• Constitutional amendment crisis looms
By SUNDAY ODIBASHI
THE National Assembly may be preparing the ground for political grandstanding with State legislatures in the amendment of the constitution over seeming autonomy of local governments.
The Senate had last week recommended the abolition of State/Local Government Joint Account from the constitution as well as adjustment and non-interference of tenures of elected officials by governors. However, the bill is awaiting the concurrence of the House of Representatives before further actions.
The federal lawmakers may be performing a rationale duty on the local government reform but paradoxically, could be a little off track. The federal legislators are not meant to overwhelmingly subduing the state governments in the process of establishing local government autonomy.
Historically, local governments were never mentioned in the constitution in Nigeria since 1960 until the 1976 reforms when General Olusegun Obasanjo was Head of State. Perhaps, the reason may be obvious. Scientifically, local government are not tiers of government in a federal system but administrative units of the states. In federalism, the states and the federal governments are the federating units. In such circumstance, local governments are reserved legislation of state governments which preside over the residual list in the constitution.
However, former head of State, General Ibrahim Babangida, in the 1988 reforms, introduced the presidential system of government into the local government system. He introduced both the legislative and executive arms into the local government system, officials who should be elected for fixed term. The Babangida local government model is what is being practiced in the country today.
Meanwhile, Deputy President of the Senate, Ike Ekweremadu, Chairman, Senate Committee Constitution, presenting the committee’s report on local government administration, acknowledged that Section 7 of the Constitution was amended, essentially, to strengthen local government administration in Nigeria by elaborately providing a uniform three-year tenure for elected local government council officials; adding that local governments without a democratically elected council shall not be entitled to any revenue from the Federation Account.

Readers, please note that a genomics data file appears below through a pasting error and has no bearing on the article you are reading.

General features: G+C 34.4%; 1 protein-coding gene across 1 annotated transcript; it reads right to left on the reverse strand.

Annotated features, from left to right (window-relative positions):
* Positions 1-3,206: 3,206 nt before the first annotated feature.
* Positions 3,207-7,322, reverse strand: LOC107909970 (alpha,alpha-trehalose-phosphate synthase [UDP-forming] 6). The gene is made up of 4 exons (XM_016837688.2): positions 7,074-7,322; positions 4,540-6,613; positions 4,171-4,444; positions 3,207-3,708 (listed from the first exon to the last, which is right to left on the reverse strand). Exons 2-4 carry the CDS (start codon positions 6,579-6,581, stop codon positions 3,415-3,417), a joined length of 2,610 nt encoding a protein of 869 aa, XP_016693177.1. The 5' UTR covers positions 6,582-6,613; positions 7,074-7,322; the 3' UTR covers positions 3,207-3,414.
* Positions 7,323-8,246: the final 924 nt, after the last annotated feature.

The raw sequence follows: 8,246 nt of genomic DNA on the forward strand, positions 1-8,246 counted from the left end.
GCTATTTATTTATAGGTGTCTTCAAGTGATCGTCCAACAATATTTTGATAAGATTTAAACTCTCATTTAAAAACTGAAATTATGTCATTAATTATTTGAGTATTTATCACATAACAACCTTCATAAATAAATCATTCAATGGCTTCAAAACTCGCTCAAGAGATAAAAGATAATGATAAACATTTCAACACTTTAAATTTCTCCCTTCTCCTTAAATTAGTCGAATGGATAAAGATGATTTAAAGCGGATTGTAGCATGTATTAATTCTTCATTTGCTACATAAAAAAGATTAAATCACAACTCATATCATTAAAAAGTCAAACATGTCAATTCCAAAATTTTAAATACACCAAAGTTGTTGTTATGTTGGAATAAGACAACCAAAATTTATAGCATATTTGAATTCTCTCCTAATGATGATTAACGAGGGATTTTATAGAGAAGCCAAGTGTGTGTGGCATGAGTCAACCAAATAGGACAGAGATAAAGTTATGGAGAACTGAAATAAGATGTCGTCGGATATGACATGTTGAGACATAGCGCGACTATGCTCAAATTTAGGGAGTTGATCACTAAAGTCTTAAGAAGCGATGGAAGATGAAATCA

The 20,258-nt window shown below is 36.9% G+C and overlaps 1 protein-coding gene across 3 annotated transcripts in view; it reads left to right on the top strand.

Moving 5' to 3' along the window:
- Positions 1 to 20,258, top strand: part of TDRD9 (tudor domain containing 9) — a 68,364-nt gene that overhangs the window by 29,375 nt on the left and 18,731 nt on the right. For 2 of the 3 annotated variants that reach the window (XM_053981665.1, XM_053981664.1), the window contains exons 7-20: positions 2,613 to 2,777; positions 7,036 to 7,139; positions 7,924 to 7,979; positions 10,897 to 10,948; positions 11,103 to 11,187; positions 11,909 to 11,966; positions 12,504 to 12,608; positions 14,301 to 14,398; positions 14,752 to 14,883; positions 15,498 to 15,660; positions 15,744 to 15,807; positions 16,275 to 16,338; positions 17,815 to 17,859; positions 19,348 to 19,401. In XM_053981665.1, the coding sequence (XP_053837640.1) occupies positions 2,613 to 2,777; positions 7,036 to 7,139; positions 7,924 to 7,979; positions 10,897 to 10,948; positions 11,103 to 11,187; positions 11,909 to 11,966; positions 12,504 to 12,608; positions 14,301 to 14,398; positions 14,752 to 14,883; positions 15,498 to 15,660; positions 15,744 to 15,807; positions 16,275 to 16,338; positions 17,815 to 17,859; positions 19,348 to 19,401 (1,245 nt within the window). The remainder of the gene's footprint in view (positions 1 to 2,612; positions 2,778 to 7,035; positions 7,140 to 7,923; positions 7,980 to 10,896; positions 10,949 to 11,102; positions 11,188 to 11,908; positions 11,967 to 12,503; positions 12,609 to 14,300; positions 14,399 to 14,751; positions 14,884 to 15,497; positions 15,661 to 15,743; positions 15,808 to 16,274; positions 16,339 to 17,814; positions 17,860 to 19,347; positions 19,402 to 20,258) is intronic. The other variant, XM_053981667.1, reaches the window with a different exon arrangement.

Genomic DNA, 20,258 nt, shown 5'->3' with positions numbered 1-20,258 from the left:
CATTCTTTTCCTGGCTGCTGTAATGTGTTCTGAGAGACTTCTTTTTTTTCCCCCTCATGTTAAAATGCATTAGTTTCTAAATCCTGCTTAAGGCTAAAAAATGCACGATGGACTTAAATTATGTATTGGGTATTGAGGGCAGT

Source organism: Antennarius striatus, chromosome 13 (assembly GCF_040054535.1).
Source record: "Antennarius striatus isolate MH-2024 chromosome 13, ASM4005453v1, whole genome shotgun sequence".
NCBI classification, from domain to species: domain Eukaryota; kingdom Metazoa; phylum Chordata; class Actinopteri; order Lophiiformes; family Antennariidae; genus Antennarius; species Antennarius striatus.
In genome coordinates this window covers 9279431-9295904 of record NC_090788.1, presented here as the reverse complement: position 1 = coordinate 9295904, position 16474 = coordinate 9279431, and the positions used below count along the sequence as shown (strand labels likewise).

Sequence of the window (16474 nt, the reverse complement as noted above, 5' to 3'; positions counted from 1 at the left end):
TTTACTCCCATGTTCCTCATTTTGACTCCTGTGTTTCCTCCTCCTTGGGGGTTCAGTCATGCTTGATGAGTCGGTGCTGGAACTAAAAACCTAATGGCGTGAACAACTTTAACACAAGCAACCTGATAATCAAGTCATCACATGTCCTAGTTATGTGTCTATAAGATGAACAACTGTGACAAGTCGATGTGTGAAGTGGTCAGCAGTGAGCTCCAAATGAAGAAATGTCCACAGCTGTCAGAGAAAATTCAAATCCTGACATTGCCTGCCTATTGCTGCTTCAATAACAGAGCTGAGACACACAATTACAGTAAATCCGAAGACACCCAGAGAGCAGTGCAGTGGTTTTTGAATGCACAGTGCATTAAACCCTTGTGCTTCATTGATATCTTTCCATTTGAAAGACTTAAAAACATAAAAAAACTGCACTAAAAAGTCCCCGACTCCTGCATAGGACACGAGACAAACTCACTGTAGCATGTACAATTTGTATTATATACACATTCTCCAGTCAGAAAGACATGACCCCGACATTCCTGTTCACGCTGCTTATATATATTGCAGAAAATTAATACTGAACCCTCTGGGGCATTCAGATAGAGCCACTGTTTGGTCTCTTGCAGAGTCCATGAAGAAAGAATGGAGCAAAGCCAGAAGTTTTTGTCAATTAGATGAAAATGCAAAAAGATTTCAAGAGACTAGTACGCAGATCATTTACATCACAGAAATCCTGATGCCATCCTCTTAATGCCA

He maintained that members of the committee were of the belief that the amendments will ensure effective service delivery and insulate local governments from undue and counter-productive interferences from state governments.
Ekweremadu observed that the committee inaugurated on January13, 2016, had a clear mandate to reprocess the aspects of the Fourth Alteration Bill.
The amendment prescribes that local council allocations from the Federation Account will, henceforth, be paid directly into the respective accounts of local governments.
The amended section, the Deputy Senate President had said, also defined the fund of the State Government; “that is, internally generated revenue, from which a portion shall be paid into the Local Government Allocation Account.”
Ekweremadu was said to have acknowledged that the Senate committee had concluded its duty and now waiting for the House of Representatives on Constitution review to conclude their own assignment to enable the two committees to harmonize their reports before presenting the final report to the two chambers.
Perhaps, the National Assembly may have usurped the powers of the state legislatures in deciding the tenure of local governments but the federal lawmakers are right on the sanction imposed on state governors who prematurely terminate the councils tenures or refuse to conduct council elections and, then appoint caretaker committees. Withholding the councils allocations to those states is sufficient sanction. Abrogating joint account of States and Local Governments will weaken states control over local governments. Protecting the election of council officials provides strong autonomy for local governments.
Amendment of the constitution, however requires the endorsement of majority state legislatures. This might be the point of political battle between the federal lawmakers and state legislators.